One of the significant results of the 2013 session was blowing the lid off of school board levy authority. It now exists in permanent law, although applied differently across school districts. There are emerging school finance issues in the wake of these changes, including:
- Why greater Minnesota with more than 2,000 students qualify for LER? Why not at 1,500 students?
- Why not 750? Does qualifying for Small Schools Revenue mean you shouldn’t have board discretionary authority?
- What are the real cost differential between greater Minnesota schools?
- What are the real cost differentials between metro and greater Minnesota districts?
- And many, many more….
Probably more important than the debate among school officials over regional finance issues is the new reality of school board levy authority entering the public and political arena. The public is keenly aware of their long standing right to vote on school referendum questions. A few of the questions I have in light of new board levy authority include:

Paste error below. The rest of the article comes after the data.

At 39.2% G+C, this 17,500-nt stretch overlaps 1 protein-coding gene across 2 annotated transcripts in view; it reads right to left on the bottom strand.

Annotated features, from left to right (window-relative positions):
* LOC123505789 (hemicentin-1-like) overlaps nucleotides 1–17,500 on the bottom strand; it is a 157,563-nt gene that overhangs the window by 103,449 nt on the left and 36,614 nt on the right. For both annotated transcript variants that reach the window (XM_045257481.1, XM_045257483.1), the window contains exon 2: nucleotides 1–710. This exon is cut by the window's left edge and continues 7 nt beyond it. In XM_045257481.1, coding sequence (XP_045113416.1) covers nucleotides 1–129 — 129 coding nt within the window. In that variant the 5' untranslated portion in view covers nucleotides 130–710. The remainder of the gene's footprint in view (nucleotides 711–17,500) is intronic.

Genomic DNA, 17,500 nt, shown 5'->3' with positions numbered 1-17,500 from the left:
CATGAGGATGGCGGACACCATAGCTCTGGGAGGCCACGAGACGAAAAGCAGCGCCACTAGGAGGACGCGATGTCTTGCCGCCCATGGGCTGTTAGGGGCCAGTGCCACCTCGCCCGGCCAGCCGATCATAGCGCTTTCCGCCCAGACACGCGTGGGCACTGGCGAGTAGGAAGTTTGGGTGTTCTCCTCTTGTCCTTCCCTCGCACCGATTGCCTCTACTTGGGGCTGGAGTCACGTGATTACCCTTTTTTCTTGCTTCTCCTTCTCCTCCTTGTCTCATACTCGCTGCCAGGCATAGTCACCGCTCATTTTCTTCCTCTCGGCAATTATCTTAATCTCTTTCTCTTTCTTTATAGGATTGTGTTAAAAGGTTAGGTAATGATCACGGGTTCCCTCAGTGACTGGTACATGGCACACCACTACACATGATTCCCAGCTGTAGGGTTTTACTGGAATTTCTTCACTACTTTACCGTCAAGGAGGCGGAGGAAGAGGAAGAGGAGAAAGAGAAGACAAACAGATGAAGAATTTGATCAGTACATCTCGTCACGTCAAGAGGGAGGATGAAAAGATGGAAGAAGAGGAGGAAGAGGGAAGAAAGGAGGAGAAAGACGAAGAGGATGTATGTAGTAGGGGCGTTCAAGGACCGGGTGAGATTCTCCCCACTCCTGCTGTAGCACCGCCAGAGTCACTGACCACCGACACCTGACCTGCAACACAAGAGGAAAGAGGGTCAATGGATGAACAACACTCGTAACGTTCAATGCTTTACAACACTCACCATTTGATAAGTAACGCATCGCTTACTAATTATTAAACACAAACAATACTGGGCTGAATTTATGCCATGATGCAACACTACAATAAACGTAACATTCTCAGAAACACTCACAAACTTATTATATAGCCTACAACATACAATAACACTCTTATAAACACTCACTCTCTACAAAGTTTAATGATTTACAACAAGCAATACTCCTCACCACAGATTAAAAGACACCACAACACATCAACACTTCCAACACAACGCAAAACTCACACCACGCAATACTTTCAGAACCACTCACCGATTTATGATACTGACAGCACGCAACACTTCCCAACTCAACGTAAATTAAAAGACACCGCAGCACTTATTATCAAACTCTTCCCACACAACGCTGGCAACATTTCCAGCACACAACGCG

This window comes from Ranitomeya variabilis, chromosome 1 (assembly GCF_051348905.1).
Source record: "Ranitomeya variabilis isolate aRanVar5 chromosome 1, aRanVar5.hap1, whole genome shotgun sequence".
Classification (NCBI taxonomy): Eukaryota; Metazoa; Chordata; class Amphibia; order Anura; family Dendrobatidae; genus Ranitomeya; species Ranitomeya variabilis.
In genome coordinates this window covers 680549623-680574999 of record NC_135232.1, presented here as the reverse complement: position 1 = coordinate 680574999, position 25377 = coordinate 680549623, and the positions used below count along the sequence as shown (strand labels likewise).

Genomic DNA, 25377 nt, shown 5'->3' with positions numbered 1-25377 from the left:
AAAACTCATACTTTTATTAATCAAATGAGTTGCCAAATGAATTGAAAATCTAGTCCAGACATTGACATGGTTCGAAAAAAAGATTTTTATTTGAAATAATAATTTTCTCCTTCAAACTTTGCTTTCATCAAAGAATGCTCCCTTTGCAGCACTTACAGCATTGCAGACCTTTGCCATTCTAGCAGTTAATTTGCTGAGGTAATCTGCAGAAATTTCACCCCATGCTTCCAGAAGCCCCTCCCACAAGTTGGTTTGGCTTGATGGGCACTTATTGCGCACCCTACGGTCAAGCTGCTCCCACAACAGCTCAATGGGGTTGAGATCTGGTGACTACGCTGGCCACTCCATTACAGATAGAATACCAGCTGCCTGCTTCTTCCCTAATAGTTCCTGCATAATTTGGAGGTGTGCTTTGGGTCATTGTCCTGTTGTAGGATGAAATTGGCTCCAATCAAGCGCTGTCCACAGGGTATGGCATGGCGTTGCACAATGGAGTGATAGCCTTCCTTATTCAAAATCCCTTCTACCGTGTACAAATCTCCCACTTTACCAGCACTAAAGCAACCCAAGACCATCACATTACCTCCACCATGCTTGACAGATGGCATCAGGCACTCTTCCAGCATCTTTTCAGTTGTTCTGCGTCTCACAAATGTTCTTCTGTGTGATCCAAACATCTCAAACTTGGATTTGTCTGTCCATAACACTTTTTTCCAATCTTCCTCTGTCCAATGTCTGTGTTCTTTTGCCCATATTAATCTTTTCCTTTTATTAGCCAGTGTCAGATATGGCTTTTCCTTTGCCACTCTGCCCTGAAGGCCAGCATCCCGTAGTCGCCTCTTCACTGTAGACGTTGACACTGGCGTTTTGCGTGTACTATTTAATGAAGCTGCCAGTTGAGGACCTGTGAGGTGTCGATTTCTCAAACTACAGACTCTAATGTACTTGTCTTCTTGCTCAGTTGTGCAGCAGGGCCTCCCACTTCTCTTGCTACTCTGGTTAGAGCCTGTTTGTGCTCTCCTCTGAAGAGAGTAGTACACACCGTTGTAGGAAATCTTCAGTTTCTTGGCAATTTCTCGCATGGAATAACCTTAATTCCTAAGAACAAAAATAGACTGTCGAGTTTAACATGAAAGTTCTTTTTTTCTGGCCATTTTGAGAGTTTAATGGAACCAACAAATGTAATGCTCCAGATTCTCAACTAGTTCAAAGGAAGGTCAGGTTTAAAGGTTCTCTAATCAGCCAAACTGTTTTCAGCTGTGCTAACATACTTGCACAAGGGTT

- Will school board usage of the new levy authorities backfire locally? Will it trigger a backlash at the Capitol?
- Will greater Minnesota boards utilize this authority and raise property taxes?
- Will the legislature be willing to raise taxes again in the near future or do local levies become the only answer?
Be sure to attend an MREA Area Meetings to help us explore answers to these questions. The MREA platform was very successful this session, but it needs an update in light of the watershed changes from the 2013 session. Be a part of designing the future advocacy for students across greater Minnesota.